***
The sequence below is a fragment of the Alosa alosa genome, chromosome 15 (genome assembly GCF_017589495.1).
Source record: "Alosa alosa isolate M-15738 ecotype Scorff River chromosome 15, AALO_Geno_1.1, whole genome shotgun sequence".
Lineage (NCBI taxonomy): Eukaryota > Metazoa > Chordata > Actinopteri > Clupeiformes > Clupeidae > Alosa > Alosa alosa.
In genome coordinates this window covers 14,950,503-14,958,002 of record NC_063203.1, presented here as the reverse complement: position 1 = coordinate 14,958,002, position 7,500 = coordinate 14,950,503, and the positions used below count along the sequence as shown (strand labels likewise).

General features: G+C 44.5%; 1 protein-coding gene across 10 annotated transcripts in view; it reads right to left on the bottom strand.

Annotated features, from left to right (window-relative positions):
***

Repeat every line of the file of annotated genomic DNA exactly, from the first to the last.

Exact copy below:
The sequence below is a fragment of the Alosa alosa genome, chromosome 15 (genome assembly GCF_017589495.1).
Source record: "Alosa alosa isolate M-15738 ecotype Scorff River chromosome 15, AALO_Geno_1.1, whole genome shotgun sequence".
Lineage (NCBI taxonomy): Eukaryota > Metazoa > Chordata > Actinopteri > Clupeiformes > Clupeidae > Alosa > Alosa alosa.
In genome coordinates this window covers 14,950,503-14,958,002 of record NC_063203.1, presented here as the reverse complement: position 1 = coordinate 14,958,002, position 7,500 = coordinate 14,950,503, and the positions used below count along the sequence as shown (strand labels likewise).

General features: G+C 44.5%; 1 protein-coding gene across 10 annotated transcripts in view; it reads right to left on the bottom strand.

Annotated features, from left to right (window-relative positions):